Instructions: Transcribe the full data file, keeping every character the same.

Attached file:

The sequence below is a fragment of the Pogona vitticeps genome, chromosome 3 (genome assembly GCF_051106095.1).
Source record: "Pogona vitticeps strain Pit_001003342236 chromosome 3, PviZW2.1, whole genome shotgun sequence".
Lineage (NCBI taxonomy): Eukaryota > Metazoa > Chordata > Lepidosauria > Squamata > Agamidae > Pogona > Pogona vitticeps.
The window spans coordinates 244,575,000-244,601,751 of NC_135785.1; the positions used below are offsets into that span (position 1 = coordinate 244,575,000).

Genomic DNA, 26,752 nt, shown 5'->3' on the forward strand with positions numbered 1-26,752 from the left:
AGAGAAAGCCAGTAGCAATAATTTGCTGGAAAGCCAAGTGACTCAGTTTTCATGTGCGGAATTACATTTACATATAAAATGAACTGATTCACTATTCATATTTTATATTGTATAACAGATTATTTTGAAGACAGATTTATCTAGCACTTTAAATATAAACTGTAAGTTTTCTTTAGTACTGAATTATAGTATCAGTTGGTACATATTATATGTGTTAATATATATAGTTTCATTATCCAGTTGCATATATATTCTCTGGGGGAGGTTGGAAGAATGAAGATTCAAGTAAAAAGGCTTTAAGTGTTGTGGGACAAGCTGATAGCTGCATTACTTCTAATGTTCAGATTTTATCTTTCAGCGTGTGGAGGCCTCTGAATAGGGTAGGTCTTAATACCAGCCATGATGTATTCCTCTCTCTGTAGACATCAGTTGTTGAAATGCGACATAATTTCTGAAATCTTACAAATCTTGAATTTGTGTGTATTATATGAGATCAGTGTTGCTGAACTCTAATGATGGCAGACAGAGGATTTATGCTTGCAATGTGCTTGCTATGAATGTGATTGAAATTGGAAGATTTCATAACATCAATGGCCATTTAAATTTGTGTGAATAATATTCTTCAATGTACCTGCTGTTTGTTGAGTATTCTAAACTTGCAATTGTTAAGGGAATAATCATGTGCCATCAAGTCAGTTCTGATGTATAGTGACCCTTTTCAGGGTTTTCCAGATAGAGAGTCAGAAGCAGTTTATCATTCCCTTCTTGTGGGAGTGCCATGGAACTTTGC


The sequence below is a fragment of the Pogona vitticeps genome, chromosome 3 (genome assembly GCF_051106095.1).
Source record: "Pogona vitticeps strain Pit_001003342236 chromosome 3, PviZW2.1, whole genome shotgun sequence".
Lineage (NCBI taxonomy): Eukaryota > Metazoa > Chordata > Lepidosauria > Squamata > Agamidae > Pogona > Pogona vitticeps.
The window spans coordinates 244,575,000-244,601,751 of NC_135785.1; the positions used below are offsets into that span (position 1 = coordinate 244,575,000).

Genomic DNA, 26,752 nt, shown 5'->3' on the forward strand with positions numbered 1-26,752 from the left:
AGAGAAAGCCAGTAGCAATAATTTGCTGGAAAGCCAAGTGACTCAGTTTTCATGTGCGGAATTACATTTACATATAAAATGAACTGATTCACTATTCATATTTTATATTGTATAACAGATTATTTTGAAGACAGATTTATCTAGCACTTTAAATATAAACTGTAAGTTTTCTTTAGTACTGAATTATAGTATCAGTTGGTACATATTATATGTGTTAATATATATAGTTTCATTATCCAGTTGCATATATATTCTCTGGGGGAGGTTGGAAGAATGAAGATTCAAGTAAAAAGGCTTTAAGTGTTGTGGGACAAGCTGATAGCTGCATTACTTCTAATGTTCAGATTTTATCTTTCAGCGTGTGGAGGCCTCTGAATAGGGTAGGTCTTAATACCAGCCATGATGTATTCCTCTCTCTGTAGACATCAGTTGTTGAAATGCGACATAATTTCTGAAATCTTACAAATCTTGAATTTGTGTGTATTATATGAGATCAGTGTTGCTGAACTCTAATGATGGCAGACAGAGGATTTATGCTTGCAATGTGCTTGCTATGAATGTGATTGAAATTGGAAGATTTCATAACATCAATGGCCATTTAAATTTGTGTGAATAATATTCTTCAATGTACCTGCTGTTTGTTGAGTATTCTAAACTTGCAATTGTTAAGGGAATAATCATGTGCCATCAAGTCAGTTCTGATGTATAGTGACCCTTTTCAGGGTTTTCCAGATAGAGAGTCAGAAGCAGTTTATCATTCCCTTCTTGTGGGAGTGCCATGGAACTTTGC